The differences in school uniforms (shown by the picture here and below), to many, serve as an indication of what part of town your from; whether your Catholic or Protestant; basically what side you are on.

One school uniform - notice color

One of the other types of murals that we came across were those memorializing the Troubles. I went ahead and put up a couple of pictures which I thought were interesting.

This mural was particularly interesting as it compared those that had fought and died in the Battle of the Somme.

Our trip was not all exploring the country’s troubled past, and we took time to explore yet another naturally beautiful part of the island. One of the highlights was walking along the cliffs which over look the infamous Giant’s Causeway. These trips do provide a great opportunity for us to develop the bonds of friendship that I think will last many years beyond our time in Ireland. It did start to rain, but at this point, I have become quite used to the sky opening up on us, and we even saw a double rainbow!

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I really had a great time in Belfast and learned even more about the area’s history,  and the problems that still challenge the peace process.

Traveling out side the country

Though it wasn’t one of the official Mitchell Scholarship retreats, our next trip was one to Brussels. We had the opportunity here to learn about and explore many different organizations and people associated with the European Union. One of the best things about the trip is that Heather was able to come with us! We had a great time and learned a great deal. One of the challenges that I have a much greater appreciation for is the decision making process within the EU. Within a country’s own political process, divides between groups and views always exists. Considering that these types of divisions exist with all countries, one can imagine how difficult it would be make a decision which requires the consent of 27 different sovereign nations.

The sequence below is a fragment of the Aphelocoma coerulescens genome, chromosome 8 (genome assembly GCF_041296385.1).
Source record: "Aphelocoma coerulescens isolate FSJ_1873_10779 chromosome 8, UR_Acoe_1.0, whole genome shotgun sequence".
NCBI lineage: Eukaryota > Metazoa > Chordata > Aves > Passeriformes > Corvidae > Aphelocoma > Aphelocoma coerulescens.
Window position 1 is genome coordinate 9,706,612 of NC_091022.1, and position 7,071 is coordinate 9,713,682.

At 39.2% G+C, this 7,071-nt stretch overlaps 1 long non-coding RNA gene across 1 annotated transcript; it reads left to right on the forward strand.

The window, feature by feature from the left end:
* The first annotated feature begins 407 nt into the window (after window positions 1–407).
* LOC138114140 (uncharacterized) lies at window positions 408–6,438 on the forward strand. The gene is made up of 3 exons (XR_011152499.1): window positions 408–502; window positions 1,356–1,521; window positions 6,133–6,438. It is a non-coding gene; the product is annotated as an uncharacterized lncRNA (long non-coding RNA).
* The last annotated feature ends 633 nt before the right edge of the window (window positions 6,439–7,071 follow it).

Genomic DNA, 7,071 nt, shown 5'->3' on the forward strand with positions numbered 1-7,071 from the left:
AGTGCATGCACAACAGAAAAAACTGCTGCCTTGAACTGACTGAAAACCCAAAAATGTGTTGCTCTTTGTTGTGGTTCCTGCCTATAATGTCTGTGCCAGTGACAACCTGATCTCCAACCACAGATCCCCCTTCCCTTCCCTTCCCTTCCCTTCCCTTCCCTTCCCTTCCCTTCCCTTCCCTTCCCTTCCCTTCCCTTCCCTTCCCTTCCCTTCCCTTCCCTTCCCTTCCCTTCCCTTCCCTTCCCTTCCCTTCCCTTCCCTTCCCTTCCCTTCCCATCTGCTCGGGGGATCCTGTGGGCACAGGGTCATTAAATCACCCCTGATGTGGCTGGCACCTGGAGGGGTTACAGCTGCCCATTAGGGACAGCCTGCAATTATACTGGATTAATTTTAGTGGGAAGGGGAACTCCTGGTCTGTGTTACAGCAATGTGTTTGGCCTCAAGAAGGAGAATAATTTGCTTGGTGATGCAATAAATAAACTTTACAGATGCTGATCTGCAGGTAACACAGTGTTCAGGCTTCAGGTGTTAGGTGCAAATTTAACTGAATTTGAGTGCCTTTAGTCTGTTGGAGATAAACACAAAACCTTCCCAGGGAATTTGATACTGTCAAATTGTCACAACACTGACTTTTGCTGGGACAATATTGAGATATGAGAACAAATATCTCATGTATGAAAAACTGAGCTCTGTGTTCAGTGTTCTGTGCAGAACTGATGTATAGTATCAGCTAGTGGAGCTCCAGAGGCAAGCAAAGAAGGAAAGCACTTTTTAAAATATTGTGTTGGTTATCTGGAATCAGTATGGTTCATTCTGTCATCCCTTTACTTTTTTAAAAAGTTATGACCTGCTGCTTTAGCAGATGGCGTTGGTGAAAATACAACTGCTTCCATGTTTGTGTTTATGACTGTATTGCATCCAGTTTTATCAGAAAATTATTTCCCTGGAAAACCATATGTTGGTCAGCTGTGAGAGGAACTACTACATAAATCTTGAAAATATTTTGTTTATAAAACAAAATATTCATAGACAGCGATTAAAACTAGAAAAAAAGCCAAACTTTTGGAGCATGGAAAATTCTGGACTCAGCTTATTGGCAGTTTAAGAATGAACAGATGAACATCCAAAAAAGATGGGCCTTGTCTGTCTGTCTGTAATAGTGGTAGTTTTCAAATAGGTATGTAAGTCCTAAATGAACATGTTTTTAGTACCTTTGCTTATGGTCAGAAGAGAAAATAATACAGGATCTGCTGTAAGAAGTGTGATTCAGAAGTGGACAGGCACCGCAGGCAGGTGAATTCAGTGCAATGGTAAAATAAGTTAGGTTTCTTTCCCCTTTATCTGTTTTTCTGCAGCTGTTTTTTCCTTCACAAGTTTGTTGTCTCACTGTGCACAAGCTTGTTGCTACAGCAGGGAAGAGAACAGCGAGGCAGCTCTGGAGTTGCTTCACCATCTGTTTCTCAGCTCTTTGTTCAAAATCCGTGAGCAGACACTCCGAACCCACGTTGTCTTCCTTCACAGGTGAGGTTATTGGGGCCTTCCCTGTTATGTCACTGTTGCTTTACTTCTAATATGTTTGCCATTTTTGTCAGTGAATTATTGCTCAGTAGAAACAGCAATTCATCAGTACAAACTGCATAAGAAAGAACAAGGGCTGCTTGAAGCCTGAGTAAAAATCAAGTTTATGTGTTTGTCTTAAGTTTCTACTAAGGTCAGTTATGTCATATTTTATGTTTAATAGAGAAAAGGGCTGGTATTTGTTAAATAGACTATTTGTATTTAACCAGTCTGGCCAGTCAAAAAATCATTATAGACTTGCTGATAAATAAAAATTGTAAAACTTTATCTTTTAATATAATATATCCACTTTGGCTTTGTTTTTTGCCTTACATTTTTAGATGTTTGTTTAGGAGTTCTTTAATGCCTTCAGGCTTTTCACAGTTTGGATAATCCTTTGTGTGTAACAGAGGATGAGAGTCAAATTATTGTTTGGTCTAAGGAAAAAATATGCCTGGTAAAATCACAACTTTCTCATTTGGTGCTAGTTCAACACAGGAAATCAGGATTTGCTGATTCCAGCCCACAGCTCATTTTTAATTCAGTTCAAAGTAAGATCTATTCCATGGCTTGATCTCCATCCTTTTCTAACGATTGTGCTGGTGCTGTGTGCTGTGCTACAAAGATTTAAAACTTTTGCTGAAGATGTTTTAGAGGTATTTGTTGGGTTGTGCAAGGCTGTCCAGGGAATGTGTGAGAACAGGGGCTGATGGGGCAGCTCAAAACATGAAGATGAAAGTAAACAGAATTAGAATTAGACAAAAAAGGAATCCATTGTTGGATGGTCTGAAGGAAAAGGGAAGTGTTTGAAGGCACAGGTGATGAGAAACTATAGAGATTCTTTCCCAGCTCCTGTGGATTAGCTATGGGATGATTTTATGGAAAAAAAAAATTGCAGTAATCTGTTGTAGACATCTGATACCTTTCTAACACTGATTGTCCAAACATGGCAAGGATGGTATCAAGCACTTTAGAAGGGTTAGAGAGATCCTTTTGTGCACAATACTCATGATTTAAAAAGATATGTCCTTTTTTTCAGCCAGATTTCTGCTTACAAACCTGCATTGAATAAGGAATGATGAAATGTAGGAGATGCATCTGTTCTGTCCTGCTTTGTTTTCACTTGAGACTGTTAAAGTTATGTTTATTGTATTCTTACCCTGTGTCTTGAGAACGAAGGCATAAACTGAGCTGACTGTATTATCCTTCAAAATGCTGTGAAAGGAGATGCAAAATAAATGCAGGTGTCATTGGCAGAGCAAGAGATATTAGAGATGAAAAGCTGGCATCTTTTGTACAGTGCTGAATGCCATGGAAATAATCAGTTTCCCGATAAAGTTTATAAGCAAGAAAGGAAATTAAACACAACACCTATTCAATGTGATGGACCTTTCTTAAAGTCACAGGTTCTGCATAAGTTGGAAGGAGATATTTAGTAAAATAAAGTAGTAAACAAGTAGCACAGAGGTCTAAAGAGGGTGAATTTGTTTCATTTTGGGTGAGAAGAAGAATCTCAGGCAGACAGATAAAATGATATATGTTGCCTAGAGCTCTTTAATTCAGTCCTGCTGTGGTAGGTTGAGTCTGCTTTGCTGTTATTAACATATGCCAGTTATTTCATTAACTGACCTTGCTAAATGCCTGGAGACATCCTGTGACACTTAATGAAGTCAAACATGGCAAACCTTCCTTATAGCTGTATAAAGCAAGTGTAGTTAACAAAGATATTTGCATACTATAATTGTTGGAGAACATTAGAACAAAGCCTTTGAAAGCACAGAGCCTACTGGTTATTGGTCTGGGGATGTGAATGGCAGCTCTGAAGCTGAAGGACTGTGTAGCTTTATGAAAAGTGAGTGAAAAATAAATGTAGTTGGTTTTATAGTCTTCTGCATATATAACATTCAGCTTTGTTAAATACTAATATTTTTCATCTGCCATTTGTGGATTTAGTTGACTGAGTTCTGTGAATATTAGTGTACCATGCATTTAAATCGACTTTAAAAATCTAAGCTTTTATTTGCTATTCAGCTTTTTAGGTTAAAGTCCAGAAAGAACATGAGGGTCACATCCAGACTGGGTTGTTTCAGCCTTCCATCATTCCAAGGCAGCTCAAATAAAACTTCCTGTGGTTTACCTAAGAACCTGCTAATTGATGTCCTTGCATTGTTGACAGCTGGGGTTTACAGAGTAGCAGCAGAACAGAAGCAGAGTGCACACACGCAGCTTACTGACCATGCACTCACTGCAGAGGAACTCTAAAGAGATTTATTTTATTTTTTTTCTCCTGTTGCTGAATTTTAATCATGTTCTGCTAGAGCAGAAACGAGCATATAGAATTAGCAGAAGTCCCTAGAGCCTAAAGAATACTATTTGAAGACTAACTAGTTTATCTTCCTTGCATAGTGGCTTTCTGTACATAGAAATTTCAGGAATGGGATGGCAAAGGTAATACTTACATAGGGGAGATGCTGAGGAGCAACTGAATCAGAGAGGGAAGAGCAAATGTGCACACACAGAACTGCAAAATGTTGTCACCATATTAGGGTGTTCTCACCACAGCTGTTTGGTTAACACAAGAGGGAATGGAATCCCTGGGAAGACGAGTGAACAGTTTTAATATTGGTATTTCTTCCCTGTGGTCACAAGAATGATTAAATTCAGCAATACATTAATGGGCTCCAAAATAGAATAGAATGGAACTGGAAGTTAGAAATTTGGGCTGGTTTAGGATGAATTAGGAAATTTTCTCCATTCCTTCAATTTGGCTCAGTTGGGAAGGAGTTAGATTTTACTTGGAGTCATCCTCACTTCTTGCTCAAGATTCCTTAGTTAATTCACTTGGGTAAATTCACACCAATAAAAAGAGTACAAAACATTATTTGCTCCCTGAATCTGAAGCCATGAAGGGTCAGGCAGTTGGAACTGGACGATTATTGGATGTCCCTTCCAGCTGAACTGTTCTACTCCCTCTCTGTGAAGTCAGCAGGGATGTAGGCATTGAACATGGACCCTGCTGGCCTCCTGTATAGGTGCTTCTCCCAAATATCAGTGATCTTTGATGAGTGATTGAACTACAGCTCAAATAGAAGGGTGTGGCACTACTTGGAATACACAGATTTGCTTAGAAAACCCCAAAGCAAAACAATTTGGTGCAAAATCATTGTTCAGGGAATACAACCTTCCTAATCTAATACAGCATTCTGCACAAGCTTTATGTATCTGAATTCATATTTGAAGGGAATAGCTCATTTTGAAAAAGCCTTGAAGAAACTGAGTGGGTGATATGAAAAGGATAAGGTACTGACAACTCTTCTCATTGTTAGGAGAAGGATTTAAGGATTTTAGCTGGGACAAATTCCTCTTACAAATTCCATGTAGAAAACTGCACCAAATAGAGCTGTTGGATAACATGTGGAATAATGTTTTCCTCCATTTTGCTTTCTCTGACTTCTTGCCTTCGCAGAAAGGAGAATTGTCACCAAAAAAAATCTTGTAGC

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I would be remiss, and I am sorry that I do not have a photograph, if I did not mention the wonderful McBean family who generously provided a room for us while we were there. We truly enjoyed getting to know and spend time with the family. We even had the great opportunity to teach them the amazingly addictive game of Monopoly Deal!

Closer to home!

Its always humorous when talking to people about their travels and, many times, we forget to explore and learn about the areas right around where we live. For Heather and me, that area was around Maynooth and to Northern Ireland. Certainly we had been to Dublin a countless number of times, but we hadn’t done any touring. So, we decided that we would make traveling around Dublin and the surrounding areas a priority for us.

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When we had some family and friends come and visit us, we jumped on the opportunity to explore our neck of the woods even further. We decided to take a walking tour of Dublin, which highlighted some of the many interesting features of Dublin that we had missed in our day to day hustle and bustle. Just look below!

Starr Klube, my fifth grade teacher, and I walking around Dubiln!

I knew the vikings had inhabited this part of the island, but here, in the middle of downtown Dublin, we were able to get an image of what their houses looked like.

I think, as you can tell from all the above pictures and experiences, the theme for this semester has certainly been traveling the country and immersing ourselves even deeper into Irish culture. We may be almost through with our time in Ireland, but there is still so much more to experience and see!